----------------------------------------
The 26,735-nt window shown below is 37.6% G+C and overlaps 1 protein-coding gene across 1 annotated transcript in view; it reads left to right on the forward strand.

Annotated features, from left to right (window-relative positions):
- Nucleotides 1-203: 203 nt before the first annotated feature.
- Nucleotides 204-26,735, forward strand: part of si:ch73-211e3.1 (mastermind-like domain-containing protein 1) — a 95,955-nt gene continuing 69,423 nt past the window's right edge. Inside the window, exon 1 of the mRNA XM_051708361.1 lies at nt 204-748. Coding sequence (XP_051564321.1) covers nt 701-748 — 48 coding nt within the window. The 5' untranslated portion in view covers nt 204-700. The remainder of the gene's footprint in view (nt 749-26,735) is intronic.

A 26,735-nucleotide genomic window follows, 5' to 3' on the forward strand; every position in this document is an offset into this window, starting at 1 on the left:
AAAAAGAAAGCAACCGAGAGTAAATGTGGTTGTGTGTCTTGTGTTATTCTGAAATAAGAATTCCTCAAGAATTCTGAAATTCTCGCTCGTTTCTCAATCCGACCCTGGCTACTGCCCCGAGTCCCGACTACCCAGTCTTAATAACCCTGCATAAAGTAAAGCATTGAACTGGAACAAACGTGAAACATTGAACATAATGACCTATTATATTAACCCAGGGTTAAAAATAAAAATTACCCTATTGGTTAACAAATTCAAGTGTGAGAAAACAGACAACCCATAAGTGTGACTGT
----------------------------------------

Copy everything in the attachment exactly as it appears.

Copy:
The 26,735-nt window shown below is 37.6% G+C and overlaps 1 protein-coding gene across 1 annotated transcript in view; it reads left to right on the forward strand.

Annotated features, from left to right (window-relative positions):
- Nucleotides 1-203: 203 nt before the first annotated feature.
- Nucleotides 204-26,735, forward strand: part of si:ch73-211e3.1 (mastermind-like domain-containing protein 1) — a 95,955-nt gene continuing 69,423 nt past the window's right edge. Inside the window, exon 1 of the mRNA XM_051708361.1 lies at nt 204-748. Coding sequence (XP_051564321.1) covers nt 701-748 — 48 coding nt within the window. The 5' untranslated portion in view covers nt 204-700. The remainder of the gene's footprint in view (nt 749-26,735) is intronic.

A 26,735-nucleotide genomic window follows, 5' to 3' on the forward strand; every position in this document is an offset into this window, starting at 1 on the left:
AAAAAGAAAGCAACCGAGAGTAAATGTGGTTGTGTGTCTTGTGTTATTCTGAAATAAGAATTCCTCAAGAATTCTGAAATTCTCGCTCGTTTCTCAATCCGACCCTGGCTACTGCCCCGAGTCCCGACTACCCAGTCTTAATAACCCTGCATAAAGTAAAGCATTGAACTGGAACAAACGTGAAACATTGAACATAATGACCTATTATATTAACCCAGGGTTAAAAATAAAAATTACCCTATTGGTTAACAAATTCAAGTGTGAGAAAACAGACAACCCATAAGTGTGACTGT